If new data emerges and rankings change, a gene may be reintroduced to PharmVar.
NAT2 is currently undergoing curation and is anticipated to be transferred from the Databases of Arylamine N-acetyltransferases (NATs) to PharmVar in summer 2023. The introduction of NAT2 into the PharmVar database is timely as CPIC is initiating a guideline for the NAT2/hydralazine gene-drug pair. Additionally, NAT2 has multiple clinical annotations and mulitple annotated FDA and other regulatory agency labels.
As always, PharmVar values your feedback and suggestions email@example.com.
Monday, May 1, 2023
A new paper in Journal of Clinical Pharmacology from a group at Indiana University [PMID:37042314] implemented genotyping for CYP3A5 in a kidney transplant center.
The team used CPIC guidelines for tacrolimus dosing based on CYP3A5 genotype.
Implementation included provider education and clinical decision support in the electronic medical record.
This study reinforces that CYP3A5 genotype is an important predictor of therapeutic tacrolimus trough concentrations. They demonstrate that CYP3A5 normal and intermediate metabolizers had fewer tacrolimus trough concentrations within the desired range post-transplantation and took longer to achieve therapeutic dose than poor metabolizers. While the authors note they were underpowered to measure outcomes, there was a trend towards transplant rejection or all-cause mortality within the first year of transplant based on CYP3A5 metabolizer phenotype.
The paper highlights how, despite the guidelines from CPIC being published in 2015, the FDA label still currently only has language around race-based dose adjustment rather than giving precise guidance based on genotype:
“The FDA drug label recommends higher starting doses in individuals of African ancestry, but only 70% of African Americans are normal/intermediate metabolizers. CYP3A5 normal/intermediate metabolizers are also found among whites and Asians (East Asian and Central/South Asian) at lower frequencies (14% and 44-55%, respectively).”
“Self-reported African American race is more closely associated with CYP3A5 expresser status than other self-reported race categories, but self-reported race is not an accurate surrogate for genotype.”
The discussion is a reminder that pharmacogenomics can play a key role in reducing bias and fulfilling personalized precision medicine.
“Equality and minimization of bias in healthcare has recently become prioritized by healthcare systems as recognition of racial bias has come to the forefront in many non-healthcare aspects of society”
“One dose standard protocols and using race as a surrogate for genotype can both potentiate racial disparities in tacrolimus dosing. Routine CYP3A5 genotyping is a more accurate predictor of drug response than race alone and deemphasizes race as a biological variable in clinical care”
Thursday, April 13, 2023
CPIC Guideline for CYP2D6, CYP2C19, CYP2B6, SLC6A4 and HTR2A Genotypes and Serotonin Reuptake Inhibitor Antidepressants
The CPIC guideline for CYP2D6, CYP2C19, CYP2B6, SLC6A4 and HTR2A genotypes and Serotonin Reuptake Inhibitor Antidepressants has been published in the journal Clinical Pharmacology and Therapeutics. This new guideline updates the CPIC guideline for Selective Serotonin Reuptake Inhibitors and CYP2D6 and CYP2C19, and includes additional Serotonin Reuptake Inhibitor Antidepressants and three additional genes, CYP2B6, HTR2A, and SLC6A4.
The guideline gives specific prescribing recommendations for:
- paroxetine, fluvoxamine, venlafaxine, and vortioxetine based on CYP2D6 phenotypes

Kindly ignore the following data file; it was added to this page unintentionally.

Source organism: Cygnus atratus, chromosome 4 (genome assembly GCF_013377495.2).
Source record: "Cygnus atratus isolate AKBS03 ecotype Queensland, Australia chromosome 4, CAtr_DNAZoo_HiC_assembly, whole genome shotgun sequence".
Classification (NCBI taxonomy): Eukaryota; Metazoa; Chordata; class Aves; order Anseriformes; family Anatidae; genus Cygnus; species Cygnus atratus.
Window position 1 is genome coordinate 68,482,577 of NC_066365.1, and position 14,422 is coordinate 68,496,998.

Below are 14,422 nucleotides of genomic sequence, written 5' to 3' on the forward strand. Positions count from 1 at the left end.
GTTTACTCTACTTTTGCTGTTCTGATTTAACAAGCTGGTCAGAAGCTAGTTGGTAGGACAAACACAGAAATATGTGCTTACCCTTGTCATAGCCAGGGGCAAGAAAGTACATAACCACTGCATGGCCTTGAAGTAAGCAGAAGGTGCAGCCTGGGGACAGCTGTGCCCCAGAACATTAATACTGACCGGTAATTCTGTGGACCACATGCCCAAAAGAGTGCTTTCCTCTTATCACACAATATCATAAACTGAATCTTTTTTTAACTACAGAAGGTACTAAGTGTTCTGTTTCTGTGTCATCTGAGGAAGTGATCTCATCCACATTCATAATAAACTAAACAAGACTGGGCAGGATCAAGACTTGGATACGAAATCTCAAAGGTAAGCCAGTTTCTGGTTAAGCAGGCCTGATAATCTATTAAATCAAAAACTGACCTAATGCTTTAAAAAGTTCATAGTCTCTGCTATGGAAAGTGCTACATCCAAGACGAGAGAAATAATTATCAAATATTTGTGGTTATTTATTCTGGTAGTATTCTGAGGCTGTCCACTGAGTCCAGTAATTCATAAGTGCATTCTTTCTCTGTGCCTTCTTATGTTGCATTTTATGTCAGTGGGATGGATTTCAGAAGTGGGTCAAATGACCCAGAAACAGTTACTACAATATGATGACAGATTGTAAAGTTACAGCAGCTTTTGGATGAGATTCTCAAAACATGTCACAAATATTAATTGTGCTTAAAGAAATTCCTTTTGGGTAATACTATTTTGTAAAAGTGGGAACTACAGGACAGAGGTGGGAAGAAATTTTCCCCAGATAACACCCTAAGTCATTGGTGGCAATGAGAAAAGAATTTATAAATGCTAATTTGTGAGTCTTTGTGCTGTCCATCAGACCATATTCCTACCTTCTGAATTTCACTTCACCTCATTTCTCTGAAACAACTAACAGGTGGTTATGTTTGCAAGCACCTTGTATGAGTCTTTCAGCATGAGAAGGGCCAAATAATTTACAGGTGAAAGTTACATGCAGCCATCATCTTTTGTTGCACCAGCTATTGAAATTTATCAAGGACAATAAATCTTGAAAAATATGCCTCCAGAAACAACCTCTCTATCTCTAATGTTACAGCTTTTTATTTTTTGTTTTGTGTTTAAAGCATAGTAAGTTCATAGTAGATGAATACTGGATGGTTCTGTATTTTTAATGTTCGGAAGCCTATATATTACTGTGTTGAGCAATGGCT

- escitalopram and citalopram based on CYP2C19 phenotypes
- sertraline based on CYP2C19 and CYP2B6 phenotypes
Clinical recommendations are not provided for serotonin reuptake inhibitor antidepressants based on HTR2A and SLC6A4 genotypes because the current evidence is mixed and/or insufficient to support clinical validity and utility.
For specific recommendations and further details, please refer to the guideline and supplemental materials on the CPIC website. Annotations of the guideline, including an interactive genotype picker tool for the drugs mentioned above, are available on the PharmGKB website.
Monday, April 10, 2023
I am not a mouse.
It’s the reference allele
I am not a mouse.
It's the common variant
In these folks tested.
Saw on minus strand
G is the major allele
In this group tested.
C is the minor
It’s the reference allele
Last year I wrote a haiku to highlight my gripe about authors declaring a patient a *1 but not stating which alleles were tested so not conclusively ruling out the presence of variants. This year I have a series of haiku on another gripe of mine - authors using the term “wild-type” when talking about humans. I’ve been guilty of it in the past but when we know better we do better. The one upside of it is it's a way one can avoid using terms major/minor allele when those might be different in different populations and thus ambiguous, but I think most study participants would not want to be categorized as wild-type, certainly most would not want to be called mutant (unless it comes with some X-men type powers). The terms I would recommend are “reference allele/genotype” (on genome build …) and “comparison allele/genotype”. If using major/minor allele then state explicitly what base that was in the given population, and describe the population, and which strand the allele was measured on (especially for C/G and A/T variants and genes on minus chromosomal strand). We have been seeing problems lately when authors assume the reference allele on the genome build hg38 is the major allele in most populations and that is not always the case. If in doubt give as much information as possible.
Monday, March 20, 2023
The CYP2D6 allele functionality file has been re-evaluated and updated by experts involved in CYP2D6-related CPIC guidelines. CYP2D6 functions are now assigned up to star allele 163.